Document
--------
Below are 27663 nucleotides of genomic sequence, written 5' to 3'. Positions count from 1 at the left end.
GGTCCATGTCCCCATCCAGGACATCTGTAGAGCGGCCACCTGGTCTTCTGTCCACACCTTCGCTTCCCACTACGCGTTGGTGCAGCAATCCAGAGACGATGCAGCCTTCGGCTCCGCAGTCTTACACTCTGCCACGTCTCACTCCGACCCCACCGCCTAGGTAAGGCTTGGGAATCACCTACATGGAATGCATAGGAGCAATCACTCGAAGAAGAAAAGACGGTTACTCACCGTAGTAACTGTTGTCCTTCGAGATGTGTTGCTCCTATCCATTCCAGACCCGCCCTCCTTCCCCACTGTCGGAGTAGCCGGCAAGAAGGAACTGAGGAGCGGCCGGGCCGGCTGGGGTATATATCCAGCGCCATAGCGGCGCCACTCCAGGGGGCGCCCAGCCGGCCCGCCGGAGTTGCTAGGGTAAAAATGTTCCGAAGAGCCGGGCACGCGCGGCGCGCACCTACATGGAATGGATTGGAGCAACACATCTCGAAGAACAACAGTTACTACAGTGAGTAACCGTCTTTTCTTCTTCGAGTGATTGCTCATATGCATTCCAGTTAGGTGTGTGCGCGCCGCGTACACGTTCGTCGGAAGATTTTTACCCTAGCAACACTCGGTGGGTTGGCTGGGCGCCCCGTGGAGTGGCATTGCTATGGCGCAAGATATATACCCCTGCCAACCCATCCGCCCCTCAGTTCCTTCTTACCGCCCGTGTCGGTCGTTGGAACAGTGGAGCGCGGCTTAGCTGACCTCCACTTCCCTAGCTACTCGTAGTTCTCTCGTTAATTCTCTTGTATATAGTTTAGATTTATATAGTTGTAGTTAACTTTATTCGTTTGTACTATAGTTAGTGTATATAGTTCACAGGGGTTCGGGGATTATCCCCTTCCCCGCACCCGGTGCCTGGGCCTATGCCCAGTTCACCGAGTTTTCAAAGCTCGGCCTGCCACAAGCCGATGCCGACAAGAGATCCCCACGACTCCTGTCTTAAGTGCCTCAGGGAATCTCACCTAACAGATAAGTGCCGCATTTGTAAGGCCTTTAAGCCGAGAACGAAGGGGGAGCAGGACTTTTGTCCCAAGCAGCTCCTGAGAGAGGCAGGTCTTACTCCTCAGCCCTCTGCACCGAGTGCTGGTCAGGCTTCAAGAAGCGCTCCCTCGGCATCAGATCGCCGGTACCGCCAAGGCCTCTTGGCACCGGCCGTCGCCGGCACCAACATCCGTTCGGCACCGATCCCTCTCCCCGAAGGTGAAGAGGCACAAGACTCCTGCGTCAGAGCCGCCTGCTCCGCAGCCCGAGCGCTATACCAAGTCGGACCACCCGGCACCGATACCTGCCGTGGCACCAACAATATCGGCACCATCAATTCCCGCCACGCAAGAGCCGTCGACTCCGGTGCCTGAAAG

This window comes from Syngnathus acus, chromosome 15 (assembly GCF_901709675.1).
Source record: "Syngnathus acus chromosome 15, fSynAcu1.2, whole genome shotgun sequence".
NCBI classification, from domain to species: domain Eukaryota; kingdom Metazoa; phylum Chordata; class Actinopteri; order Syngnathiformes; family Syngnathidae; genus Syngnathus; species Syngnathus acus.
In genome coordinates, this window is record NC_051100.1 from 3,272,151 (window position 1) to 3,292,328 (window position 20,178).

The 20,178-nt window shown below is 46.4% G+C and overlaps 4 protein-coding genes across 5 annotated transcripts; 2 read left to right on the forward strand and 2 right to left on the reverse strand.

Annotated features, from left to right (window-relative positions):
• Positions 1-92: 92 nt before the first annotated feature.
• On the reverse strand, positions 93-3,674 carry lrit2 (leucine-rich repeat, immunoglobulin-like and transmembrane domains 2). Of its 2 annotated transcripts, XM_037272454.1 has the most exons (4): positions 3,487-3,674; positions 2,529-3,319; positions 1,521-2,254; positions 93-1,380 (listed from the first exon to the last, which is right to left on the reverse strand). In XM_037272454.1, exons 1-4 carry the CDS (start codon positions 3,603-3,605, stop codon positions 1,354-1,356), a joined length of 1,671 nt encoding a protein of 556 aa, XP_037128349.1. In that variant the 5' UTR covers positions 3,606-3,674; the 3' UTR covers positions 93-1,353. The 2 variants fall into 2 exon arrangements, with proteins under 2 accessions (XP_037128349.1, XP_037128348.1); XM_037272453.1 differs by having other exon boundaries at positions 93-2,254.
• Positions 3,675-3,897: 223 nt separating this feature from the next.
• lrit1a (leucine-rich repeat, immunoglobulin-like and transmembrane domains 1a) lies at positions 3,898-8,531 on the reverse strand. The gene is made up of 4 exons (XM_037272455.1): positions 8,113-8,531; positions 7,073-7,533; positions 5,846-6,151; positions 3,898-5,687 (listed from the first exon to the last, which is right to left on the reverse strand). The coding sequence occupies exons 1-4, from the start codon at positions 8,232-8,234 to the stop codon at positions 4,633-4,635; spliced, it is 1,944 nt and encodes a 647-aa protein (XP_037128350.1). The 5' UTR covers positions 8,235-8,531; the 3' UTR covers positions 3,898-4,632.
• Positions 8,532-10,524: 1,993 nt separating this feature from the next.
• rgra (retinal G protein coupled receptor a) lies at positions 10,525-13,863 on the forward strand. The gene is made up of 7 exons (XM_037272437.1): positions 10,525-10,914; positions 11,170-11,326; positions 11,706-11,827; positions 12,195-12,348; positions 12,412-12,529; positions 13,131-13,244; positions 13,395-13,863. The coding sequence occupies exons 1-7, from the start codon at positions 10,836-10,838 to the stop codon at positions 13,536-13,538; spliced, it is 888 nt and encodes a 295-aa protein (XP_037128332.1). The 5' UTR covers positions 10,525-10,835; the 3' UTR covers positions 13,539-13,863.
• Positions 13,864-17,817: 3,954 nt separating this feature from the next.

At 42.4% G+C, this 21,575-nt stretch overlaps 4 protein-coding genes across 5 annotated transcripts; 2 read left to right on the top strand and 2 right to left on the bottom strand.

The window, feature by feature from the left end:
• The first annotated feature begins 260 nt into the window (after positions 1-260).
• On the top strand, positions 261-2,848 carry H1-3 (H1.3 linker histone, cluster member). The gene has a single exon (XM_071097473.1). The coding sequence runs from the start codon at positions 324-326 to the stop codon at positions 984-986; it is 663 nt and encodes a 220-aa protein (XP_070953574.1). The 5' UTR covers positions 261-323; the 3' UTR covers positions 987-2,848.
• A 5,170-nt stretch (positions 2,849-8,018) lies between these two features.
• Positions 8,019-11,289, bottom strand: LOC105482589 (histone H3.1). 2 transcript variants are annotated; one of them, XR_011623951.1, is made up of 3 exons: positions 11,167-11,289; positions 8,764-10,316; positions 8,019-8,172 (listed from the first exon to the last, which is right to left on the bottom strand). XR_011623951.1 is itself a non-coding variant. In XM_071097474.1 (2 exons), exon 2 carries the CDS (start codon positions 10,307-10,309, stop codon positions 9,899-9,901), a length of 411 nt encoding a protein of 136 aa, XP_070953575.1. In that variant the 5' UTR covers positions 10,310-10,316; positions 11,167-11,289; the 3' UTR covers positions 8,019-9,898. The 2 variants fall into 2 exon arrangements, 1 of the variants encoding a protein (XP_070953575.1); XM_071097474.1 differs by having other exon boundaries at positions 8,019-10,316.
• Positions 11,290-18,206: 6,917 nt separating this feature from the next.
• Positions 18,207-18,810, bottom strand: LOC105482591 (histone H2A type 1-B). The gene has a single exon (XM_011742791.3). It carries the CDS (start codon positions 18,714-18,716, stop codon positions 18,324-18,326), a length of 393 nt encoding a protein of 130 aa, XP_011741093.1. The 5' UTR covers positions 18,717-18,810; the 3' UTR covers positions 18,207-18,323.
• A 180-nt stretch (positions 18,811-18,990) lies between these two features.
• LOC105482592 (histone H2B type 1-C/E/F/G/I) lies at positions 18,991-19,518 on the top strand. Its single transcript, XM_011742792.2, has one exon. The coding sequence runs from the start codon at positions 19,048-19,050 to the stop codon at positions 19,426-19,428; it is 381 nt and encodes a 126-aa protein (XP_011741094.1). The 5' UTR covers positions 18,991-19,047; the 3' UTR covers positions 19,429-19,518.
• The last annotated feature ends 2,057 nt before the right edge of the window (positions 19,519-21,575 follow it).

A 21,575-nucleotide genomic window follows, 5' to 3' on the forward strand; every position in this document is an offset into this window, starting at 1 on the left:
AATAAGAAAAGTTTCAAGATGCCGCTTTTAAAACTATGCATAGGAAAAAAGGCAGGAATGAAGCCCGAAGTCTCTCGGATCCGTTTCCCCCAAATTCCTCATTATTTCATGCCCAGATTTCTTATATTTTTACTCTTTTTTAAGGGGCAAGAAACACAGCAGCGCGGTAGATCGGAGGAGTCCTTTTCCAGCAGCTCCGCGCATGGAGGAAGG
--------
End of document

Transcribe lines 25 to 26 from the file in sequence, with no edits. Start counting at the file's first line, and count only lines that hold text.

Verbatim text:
• LOC105482592 (histone H2B type 1-C/E/F/G/I) lies at positions 18,991-19,518 on the top strand. Its single transcript, XM_011742792.2, has one exon. The coding sequence runs from the start codon at positions 19,048-19,050 to the stop codon at positions 19,426-19,428; it is 381 nt and encodes a 126-aa protein (XP_011741094.1). The 5' UTR covers positions 18,991-19,047; the 3' UTR covers positions 19,429-19,518.
• The last annotated feature ends 2,057 nt before the right edge of the window (positions 19,519-21,575 follow it).